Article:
NIGERIA : Shell will sell big piece of its Nigeria oil business, but activists want pollution cleaned up first
Shell said Tuesday it agreed to sell its onshore business in Nigeria’s Niger Delta to a consortium of companies in a deal worth $2.4 billion, the latest move by the energy company to limit its exposure in the West African nation amid long-running complaints of environmental pollution caused by the oil industry.
17 January 2024
Shell called it a way to streamline its business in a country it has operated in for decades, facing pushback about oil spills that have fouled rivers and farms and exacerbated tensions in a region that has faced years of militant violence.
“This agreement marks an important milestone for Shell in Nigeria, aligning with our previously announced intent to exit onshore oil production in the Niger Delta,” Zoe Yujnovich, Shell’s integrated gas and upstream director, said in a statement. This will help in “simplifying our portfolio and focusing future disciplined investment in Nigeria on our deepwater and integrated gas position.”
The buying consortium is Renaissance, which consists of ND Western, Aradel Energy, First E&P, Waltersmith and Petrolin, Shell said. After an initial payment of $1.3 billion, the London-based energy giant said it would receive an additional $1.1 billion.
The assets that Shell is selling are largely owned by the Nigerian government’s national oil company NNPC, which holds a 55% stake. To finalize the agreement, the government must give its approval. Shell operates the assets and owns a 30% stake, with the remaining share held by France’s TotalEnergies at 10% and Italy’s Eni at 5%.
The assets include 15 onshore mining leases and three shallow-water operations, the company said.
Activists in the Niger Delta, where Shell has faced decades-long local criticism to its oil exploration, plan to ask the government to withhold its approval if the company does not address its environmental damage.
“It would be a matter of very grave concern if the obvious legacy issues, especially the environmental and decommissioning issues, are not adequately and transparently addressed before and by any eventual divestment,” said Ledum Mitee, a veteran environmental activist and former president of the Movement for the Survival of Ogoni People.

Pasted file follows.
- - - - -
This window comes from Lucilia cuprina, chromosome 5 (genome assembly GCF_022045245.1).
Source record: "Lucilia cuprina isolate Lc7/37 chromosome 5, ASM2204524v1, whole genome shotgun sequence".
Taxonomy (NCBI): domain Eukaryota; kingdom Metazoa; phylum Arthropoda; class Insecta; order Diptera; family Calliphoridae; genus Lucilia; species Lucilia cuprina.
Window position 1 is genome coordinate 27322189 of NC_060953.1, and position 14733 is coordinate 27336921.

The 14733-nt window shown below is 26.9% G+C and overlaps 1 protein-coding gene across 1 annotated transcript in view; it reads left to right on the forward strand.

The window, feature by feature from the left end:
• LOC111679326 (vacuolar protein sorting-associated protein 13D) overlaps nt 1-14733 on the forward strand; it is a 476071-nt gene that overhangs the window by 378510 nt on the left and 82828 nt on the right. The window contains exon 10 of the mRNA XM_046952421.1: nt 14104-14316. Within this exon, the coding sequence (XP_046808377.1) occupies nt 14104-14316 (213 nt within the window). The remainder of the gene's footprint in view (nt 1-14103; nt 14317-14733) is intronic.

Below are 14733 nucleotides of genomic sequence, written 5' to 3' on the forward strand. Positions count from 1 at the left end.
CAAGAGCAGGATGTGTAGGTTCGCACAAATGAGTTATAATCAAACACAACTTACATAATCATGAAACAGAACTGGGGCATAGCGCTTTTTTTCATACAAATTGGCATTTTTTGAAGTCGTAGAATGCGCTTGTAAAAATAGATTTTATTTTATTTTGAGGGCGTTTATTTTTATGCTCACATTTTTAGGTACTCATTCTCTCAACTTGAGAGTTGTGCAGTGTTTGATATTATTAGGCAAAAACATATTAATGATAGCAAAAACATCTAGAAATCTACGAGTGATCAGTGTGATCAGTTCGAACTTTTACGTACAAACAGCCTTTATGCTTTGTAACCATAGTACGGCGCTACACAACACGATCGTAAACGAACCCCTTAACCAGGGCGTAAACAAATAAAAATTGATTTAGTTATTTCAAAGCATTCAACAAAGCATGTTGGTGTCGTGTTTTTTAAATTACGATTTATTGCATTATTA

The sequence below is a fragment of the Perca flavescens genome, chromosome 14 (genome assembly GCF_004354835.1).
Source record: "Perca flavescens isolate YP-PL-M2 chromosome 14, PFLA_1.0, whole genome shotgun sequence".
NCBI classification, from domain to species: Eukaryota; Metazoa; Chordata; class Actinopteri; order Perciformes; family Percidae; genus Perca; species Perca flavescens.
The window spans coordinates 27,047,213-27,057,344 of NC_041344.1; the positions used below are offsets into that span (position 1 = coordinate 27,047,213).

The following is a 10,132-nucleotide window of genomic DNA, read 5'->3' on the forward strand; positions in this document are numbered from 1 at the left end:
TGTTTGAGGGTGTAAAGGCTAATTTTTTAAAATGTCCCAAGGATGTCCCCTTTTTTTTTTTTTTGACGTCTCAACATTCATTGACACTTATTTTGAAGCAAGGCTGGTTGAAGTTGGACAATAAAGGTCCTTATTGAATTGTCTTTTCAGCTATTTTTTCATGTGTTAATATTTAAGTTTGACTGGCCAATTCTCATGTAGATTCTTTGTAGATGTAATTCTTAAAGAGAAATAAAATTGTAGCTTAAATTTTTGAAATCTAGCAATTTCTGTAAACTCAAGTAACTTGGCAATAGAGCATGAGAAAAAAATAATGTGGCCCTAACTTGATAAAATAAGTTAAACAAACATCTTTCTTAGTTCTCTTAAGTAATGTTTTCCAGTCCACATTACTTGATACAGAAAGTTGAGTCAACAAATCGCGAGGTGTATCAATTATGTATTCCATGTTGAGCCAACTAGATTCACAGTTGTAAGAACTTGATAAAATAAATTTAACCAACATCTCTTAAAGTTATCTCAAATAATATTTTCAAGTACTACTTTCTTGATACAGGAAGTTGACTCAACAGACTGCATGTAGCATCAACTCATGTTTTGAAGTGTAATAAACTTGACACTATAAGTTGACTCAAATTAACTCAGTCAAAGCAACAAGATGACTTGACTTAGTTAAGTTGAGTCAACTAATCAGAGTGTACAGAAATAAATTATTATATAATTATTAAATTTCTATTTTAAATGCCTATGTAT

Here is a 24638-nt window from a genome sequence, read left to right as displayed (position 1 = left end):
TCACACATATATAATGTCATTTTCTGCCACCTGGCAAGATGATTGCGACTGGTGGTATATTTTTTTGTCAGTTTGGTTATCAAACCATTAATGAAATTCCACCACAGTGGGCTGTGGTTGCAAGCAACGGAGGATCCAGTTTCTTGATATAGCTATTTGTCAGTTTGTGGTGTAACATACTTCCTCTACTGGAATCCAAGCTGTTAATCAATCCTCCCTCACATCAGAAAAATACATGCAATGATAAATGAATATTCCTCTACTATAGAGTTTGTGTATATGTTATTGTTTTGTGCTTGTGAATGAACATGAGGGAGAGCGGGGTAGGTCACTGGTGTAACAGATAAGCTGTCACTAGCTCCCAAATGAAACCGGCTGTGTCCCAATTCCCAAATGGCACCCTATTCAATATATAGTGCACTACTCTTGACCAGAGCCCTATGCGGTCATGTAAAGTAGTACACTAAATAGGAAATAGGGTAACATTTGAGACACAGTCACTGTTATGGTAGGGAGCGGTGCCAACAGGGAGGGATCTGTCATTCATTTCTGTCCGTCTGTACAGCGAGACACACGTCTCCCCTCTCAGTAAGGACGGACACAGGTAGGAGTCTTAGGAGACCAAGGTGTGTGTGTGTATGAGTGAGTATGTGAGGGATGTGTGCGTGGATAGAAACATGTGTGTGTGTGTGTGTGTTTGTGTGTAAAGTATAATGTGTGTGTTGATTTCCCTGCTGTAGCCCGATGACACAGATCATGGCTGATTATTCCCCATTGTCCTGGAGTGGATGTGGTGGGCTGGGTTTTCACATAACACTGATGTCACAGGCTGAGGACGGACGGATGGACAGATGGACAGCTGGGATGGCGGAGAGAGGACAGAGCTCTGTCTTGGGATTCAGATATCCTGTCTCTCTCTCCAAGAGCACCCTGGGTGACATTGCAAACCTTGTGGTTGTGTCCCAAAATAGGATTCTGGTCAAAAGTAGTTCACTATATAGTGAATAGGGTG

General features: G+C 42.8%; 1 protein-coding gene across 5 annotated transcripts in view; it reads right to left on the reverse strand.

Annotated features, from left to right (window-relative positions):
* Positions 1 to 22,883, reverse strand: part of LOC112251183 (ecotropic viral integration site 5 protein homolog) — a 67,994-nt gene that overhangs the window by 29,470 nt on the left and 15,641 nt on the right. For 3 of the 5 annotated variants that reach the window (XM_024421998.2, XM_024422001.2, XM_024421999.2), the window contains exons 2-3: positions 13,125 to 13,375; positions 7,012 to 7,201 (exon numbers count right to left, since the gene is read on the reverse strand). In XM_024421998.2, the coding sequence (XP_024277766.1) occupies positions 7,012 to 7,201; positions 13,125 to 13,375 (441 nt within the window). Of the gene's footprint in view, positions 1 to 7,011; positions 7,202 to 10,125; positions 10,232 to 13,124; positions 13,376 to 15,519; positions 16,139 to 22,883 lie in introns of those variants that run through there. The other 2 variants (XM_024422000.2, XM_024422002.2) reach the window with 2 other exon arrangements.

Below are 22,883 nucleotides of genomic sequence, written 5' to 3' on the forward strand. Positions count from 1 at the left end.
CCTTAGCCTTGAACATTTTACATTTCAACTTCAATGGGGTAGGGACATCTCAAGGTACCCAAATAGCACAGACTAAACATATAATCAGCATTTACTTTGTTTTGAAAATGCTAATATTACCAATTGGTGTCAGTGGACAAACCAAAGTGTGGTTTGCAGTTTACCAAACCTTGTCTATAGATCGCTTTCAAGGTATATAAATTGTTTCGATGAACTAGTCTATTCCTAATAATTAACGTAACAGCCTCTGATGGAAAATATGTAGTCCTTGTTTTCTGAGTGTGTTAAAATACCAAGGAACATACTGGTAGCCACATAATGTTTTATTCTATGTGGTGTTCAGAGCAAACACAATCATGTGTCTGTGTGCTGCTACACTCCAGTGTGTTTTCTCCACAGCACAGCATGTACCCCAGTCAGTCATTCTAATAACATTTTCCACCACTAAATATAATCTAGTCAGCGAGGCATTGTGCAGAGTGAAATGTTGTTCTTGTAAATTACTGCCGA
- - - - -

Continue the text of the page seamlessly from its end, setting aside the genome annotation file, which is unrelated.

Nigeria heavily depends on the Niger Delta’s petroleum resources for its earnings. However, pollution from oil and natural gas production has prevented residents from accessing clean water, hurt farming and fishing, and heightened tensions.
Militants have exploited the situation, and at one time almost halted the oil industry with attacks on facilities and kidnappings of foreign citizens for ransom before a government amnesty package.
Despite joint military operations and a government benefits program for former militants that accompanied the amnesty deal, the Niger Delta remains volatile. The oil industry faces risks of violence, including pipeline vandalism by oil thieves, whom companies often blame for oil spills.
Fyneface Dumnamene, director of the Youths and Environmental Advocacy Centre, urged the Nigerian government to require Shell and the new buyers to provide a plan for addressing environmental damage and compensating communities before granting approvals.
Shell told AP in a statement that the sale has been designed to preserve the company’s role to “conduct any remediation as operator of the joint venture where spills may have occurred in the past from the joint venture’s operations.”
If the transaction is approved, Shell will still have at least three subsidiary operations in Nigeria, namely, its Gulf of Guinea deep-water operations, an industrial gas business and solar power for industrial activities.
All are separately incorporated subsidiaries and outside the scope of the transaction with Renaissance, Shell said.